Help me build a low power NAS


Sep 22, 2006
My requirements are the following:

1. Low power usage
2. Ability to accommodate 6-8 hard drives
3. Enough performance to stream 1080p movies from
4. Cost is a factor, so I'm looking for more bang for the buck as opposed to flat out the best performance.

I have the enclosure and I have the hard drives, so i basically need recommendations on mobo, cpu, ram, PSU and network devices.


Jan 2, 2003
Here's the the FreeNAS system I recently built:
CPU:	Pentium E2160 Allendale 1MB 65W Dual-Core
Motherboard:	Intel BLKDG45ID G45 Express mATX
Graphics Card:	Intel GMA X4500HD HDMI/DVI
Memory:	2x1GB Crucial LANFest 2K7 DDR2-800
Hard Drive:	1GB MicroSD USB Adapter/ WD10EADS 1TB Green
Power Supply:	OCZ StealthXStream OCZ400SXS 400W
Case:	Enlight 7237
Sound Card:	IDT 92HD73E 7.1
Operating System:	FreeNAS 0.7
CPU Cooling:	Scythe SCSK-1000 Shuriken / GELID FN-PX09-20 92mm
I had the drive from my previous build, bought the mobo on clearance from Directron ($50), and the CPU and RAM from FS/FT here.

It's meant to be a media system board, so my understanding is that it has limited PCIe lanes, and the x16 slot shares with the onboard graphics. This means that if you want to put a good controller card in, you'd need to disable the onboard graphics and use a discrete card in the x1 or PCI slot (if headless won't work for you).

Other than that controller limitation, the board has more than enough onboard for a simple NAS, including Intel (i.e. high quality) gigabit. The onboard ICH10R has 6 internal SATA ports plus eSATA on the back. It's LGA775, so you can tailor your CPU choice to match your power/efficiency needs. I literally can't hear it running unless I put my ear inside the open (no covers) drive bays.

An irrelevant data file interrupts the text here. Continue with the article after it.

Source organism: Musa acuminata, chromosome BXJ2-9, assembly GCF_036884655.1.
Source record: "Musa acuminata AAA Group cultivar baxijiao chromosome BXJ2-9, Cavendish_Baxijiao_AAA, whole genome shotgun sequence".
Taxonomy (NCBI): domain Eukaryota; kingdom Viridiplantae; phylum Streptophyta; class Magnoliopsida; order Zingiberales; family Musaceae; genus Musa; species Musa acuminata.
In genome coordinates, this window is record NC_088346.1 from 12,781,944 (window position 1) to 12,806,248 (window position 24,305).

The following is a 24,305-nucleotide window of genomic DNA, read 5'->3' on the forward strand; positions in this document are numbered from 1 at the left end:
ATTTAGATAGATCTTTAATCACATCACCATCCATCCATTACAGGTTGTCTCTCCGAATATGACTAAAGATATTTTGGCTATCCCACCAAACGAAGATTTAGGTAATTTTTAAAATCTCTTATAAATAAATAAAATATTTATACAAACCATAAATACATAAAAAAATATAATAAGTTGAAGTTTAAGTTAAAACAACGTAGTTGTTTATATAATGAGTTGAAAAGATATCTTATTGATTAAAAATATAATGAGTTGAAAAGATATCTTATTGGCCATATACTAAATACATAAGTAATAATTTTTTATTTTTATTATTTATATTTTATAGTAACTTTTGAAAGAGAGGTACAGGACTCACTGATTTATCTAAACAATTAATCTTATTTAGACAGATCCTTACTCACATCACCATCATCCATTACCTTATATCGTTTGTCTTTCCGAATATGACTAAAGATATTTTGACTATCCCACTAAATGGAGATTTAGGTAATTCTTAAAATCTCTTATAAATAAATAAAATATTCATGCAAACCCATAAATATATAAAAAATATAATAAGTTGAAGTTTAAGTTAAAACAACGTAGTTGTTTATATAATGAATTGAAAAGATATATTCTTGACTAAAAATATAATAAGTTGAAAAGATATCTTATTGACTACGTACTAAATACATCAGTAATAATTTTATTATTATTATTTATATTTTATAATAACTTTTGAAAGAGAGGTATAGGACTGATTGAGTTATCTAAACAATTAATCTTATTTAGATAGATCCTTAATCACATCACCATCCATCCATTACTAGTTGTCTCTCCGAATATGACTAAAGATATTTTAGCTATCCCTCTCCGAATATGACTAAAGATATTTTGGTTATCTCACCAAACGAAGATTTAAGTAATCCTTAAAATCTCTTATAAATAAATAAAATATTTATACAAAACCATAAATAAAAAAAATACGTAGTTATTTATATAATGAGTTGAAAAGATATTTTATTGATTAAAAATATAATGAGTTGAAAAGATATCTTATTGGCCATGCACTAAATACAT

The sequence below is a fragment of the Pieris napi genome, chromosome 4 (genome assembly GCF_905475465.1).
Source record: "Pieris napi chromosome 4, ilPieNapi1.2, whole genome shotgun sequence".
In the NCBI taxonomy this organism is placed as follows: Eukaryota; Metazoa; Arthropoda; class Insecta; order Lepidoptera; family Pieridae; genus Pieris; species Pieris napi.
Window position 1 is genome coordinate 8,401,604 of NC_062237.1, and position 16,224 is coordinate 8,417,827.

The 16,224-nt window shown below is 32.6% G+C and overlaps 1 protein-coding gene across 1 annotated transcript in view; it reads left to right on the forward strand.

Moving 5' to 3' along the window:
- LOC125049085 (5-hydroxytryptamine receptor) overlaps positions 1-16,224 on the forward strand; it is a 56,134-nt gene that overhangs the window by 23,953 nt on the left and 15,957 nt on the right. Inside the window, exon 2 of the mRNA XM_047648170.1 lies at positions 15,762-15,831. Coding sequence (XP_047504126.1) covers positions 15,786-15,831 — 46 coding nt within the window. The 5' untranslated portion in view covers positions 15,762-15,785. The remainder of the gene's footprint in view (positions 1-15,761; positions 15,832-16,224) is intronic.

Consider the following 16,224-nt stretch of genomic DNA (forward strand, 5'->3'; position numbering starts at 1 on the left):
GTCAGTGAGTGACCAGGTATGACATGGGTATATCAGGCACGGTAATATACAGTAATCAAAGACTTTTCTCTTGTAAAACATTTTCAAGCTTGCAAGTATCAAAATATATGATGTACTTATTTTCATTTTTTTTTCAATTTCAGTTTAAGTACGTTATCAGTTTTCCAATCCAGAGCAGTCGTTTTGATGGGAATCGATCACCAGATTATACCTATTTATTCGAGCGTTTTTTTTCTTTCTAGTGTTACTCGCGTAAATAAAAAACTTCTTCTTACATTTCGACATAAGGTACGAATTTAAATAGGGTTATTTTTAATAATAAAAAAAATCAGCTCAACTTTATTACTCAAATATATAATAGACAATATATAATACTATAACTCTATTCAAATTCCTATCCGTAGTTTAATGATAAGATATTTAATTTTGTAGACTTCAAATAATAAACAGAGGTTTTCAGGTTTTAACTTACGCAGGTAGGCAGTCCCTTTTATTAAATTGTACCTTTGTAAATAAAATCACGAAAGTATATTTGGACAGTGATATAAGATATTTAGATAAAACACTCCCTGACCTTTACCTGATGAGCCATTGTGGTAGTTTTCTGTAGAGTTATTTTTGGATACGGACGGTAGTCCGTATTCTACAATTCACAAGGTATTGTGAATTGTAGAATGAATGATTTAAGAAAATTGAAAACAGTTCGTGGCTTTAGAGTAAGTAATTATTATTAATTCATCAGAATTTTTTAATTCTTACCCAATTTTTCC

Between the FreeNAS with the single WD Green and my PC with a single WD Black and onboard Realtek NIC, I was getting over 400Mb. A quick search stated that Blu-Ray is around 50Mb. Any system you build with fairly current hardware should be able to handle the bandwidth for 1080p.


Sep 22, 2006
I actually don't need it to play hd files, just fast enough so that my actual htpc can stream off of it.

It's purely for storage so that my networked computers can pull data off of it.


Apr 7, 2009
A single 1080p stream isn't much of a load at all. 50mbit or so for full rate bluray I think, any NAS can do that, so don't worry about it having enough bandwidth.



Ninja Editor SuperMod
Dec 15, 2005
PSU wise, I highly recommend this PSU:
$55 - Corsair 400CX 400W PSU

Will update later with mobo, CPU, and RAM recommendation.


Jan 8, 2010
Just to note, not every NAS can pull 50Mbits sustained for hours. Spec wise, you may think it is fine, but you can see jitter/ skipping.

As far as components, the big question that is probably worthwile now is whether or not $100 more is worth a bit of futureproofing if you ever wanted something like WHS v2 which appears to be 64-bit and based off of Server 2008 R2. Maybe you have no interest in that, no interest in virtualization, and no interest in transcoding/ other things. If so, see thought 1 below. If you want something cheap, that has a bit more power, see thought 2 below.

Thought 1: Use an Atom dual core setup. N330 or better. Small and cheap. This is the option if you want to keep electric bills down, and initial costs relatively low. Limited expandability, but low platform costs. (<$160)
Thought 2:. If you want more power, one thought is to try the i3-530/ H55 setup. If you live near a Fry's, they have a Gigabyte H55 mATX motherbaord (2x PCIe, 2x PCI slots) + i5-650 combo for $200 after $15 MIR this weekend. You could fairly easily put two PCI Intel Pro/1000 MT NIC's in it (I'm fairly sure the MT is the PCI one), plus 1-2 disk controllers. Those Intel PCI NIC's are pretty good, and combined would probably be <$40. Of course, you could save $40 and use the onboard Realtek gigabit lan. The PCIe slots could house a disk controller now, and if you really wanted an expander or something in the future.

Thought 2 isn't future proofing, it is just the difference between the lowest end and one step up.

XS Janus

Limp Gawd
May 7, 2008
Get the Gigabyte G41 or G43 board... they have good undervolting options in BIOS.
Ita can save you another 10-15W